Origin of the Basques
The origin of the Basques and the Basque language is a controversial topic that has given rise to numerous hypotheses. The ancient language of the Basque people, the Basque language, which developed from the Proto-Basque language, is the only Pre-Indo-European language that is extant in contemporary Western Europe. The Basques have therefore long been supposed to be a remnant of a pre-Indo-European population of Europe.
The main hypotheses about the origin of the Basques are:
- Native origin, according to which the Basque language would have developed over the millennia entirely between the north of the Iberian Peninsula and the current south of France, without the possibility of finding any kind of relationship between the Basque language and other modern languages in other regions.
- Basque-Iberism, now rendered obsolete, theorized the existence of a demonstrable close kinship between the Basque and the Iberian language, and therefore between their speakers.
- Caucasian origin, now rendered obsolete, based on linguistic evidence similar to that of the Basque-Iberism, as the Basque language and the Caucasian languages share some linguistic typologies absent in the Indo-European languages.
- 1 Theories of major acceptance
- 2 Theories of minor acceptance
- 3 Roman records
- 4 Historiography
- 5 See also
- 6 References
Theories of major acceptance
According to Stephen Oppenheimer, from circa 16,000 BC, the warmer climate allowed the expansion of proto-Basque groups, or proto-Europeans, across the north of Africa and the entire continent of Europe,[page needed] expanding the Magdalenian culture across Europe.
In 2008, the Finnish linguist Kalevi Wiik proposed that the current Basque language is the remainder of a group of "Basque languages" that were spoken in the Paleolithic throughout western Europe and that retreated with the progress of the Indo-European languages. Wiik states that his theory coincides with the homogeneous distribution of the Haplogroup R1b in Atlantic Europe.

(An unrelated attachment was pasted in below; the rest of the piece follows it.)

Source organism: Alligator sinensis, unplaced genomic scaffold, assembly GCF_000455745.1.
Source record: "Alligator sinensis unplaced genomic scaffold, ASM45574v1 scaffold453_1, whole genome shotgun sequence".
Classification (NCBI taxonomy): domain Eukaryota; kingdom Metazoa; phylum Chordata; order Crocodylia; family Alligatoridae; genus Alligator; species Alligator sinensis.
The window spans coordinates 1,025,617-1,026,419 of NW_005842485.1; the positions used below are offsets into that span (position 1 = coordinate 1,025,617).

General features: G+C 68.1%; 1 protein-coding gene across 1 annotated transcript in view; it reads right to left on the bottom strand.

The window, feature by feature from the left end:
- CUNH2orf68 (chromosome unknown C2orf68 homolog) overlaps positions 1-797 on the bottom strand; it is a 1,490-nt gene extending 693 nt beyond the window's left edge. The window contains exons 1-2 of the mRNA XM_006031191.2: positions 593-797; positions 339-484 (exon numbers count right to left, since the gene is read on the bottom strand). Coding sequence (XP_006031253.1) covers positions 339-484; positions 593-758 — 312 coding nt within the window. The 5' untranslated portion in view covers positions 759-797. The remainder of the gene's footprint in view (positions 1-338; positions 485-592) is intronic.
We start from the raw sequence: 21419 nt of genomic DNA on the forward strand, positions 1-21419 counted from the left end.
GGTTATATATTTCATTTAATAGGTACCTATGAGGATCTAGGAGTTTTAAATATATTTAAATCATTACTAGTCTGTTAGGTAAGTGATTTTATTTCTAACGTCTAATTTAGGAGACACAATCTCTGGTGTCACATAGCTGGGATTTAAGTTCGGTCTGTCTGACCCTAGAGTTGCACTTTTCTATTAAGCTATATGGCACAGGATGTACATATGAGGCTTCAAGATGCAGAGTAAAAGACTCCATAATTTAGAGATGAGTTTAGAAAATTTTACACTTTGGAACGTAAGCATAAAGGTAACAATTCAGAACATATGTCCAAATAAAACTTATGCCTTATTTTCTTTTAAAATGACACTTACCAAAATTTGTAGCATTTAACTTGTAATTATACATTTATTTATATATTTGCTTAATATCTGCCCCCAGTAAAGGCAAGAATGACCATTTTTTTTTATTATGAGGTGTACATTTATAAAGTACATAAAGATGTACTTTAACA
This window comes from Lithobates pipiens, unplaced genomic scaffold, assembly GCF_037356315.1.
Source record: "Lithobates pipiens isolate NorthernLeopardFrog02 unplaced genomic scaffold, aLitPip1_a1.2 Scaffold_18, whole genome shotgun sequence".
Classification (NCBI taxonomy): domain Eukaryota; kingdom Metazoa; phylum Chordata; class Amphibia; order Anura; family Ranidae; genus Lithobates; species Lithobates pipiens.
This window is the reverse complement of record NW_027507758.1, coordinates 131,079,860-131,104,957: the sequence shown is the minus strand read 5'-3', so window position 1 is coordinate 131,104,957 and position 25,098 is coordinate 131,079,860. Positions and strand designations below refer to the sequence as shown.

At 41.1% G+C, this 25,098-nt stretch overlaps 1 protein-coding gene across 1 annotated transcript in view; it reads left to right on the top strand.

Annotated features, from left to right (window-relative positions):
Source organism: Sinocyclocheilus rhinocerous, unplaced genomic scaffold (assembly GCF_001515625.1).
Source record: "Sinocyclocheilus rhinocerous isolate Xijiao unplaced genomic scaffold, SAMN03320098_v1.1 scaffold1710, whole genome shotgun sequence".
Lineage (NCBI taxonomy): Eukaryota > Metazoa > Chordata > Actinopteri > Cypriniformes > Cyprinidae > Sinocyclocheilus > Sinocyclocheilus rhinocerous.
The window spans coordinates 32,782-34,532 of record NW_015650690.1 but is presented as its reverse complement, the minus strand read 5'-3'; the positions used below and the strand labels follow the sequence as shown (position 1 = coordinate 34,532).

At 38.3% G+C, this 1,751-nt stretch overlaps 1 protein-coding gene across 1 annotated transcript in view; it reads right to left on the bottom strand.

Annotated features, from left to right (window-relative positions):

Ludomir R Lozny states that "Wiik’s controversial ideas are rejected by the majority of the scholarly community, but they have attracted the enormous interest of a wider audience."
In May 2012, the National Geographic Society Genographic Project released a study that showed through detailed DNA analysis of samples from French and Spanish Basque regions that Basques share unique genetic patterns that distinguish them from the surrounding non-Basque populations. The results of the study clearly support the hypothesis of a partial genetic continuity of contemporary Basques with the preceding Paleolithic/Mesolithic settlers of their homeland.
Paleogenetic investigations by the Complutense University of Madrid indicate that the Basque people have a genetic profile coincident with the rest of the European population and that goes back to Prehistoric times. The haplotype of the mitochondrial DNA known as U5 entered in Europe during the Upper Paleolithic and developed varieties as the U8a, native of the Basque Country, which is considered to be Prehistoric, and as the J group, which is also frequent in the Basque population.
The works of Alzualde A, Izagirre N, Alonso S, Alonso A, de la Rua C. about mitochondrial DNA of the Human remains found in the Prehistoric graveyard of Alaieta, in Alava, note that there are no differences between these remains and others found across Atlantic Europe.
Studies based on the Y chromosome genetically relate the Basques with the Celtic Welsh and Irish; Stephen Oppenheimer from the University of Oxford says that the current inhabitants of the British Isles have their origin in the Basque refuge during the last Ice age. Oppenheimer reached this conclusion through the study of correspondences in the frequencies of genetic markers between various European regions.
The haplogroup R1b, which originated during the last ice age at least 18,500 years ago, when Human groups settled in the south of Europe and that is currently common in the European population, can be found most frequently in the Basque Country (91%), Wales (89%) and Ireland (81%). The current population of the R1b from western Europe would probably come from a climatic refuge in the Iberian Peninsula, where the haplogroup R1b1c (R1b1b2 or R1b3) originated. During the Allerød oscillation, circa 12,000 years ago, descendants of this population would have repopulated Western Europe. The rare variety R1b1c4 (R1b1b2a2c) has almost always been found among the Basque people, both in the Northern and Southern Basque Country. The variety R1b1c6 (R1b1b2a2d) registers a high incidence in the Basque population, 19%.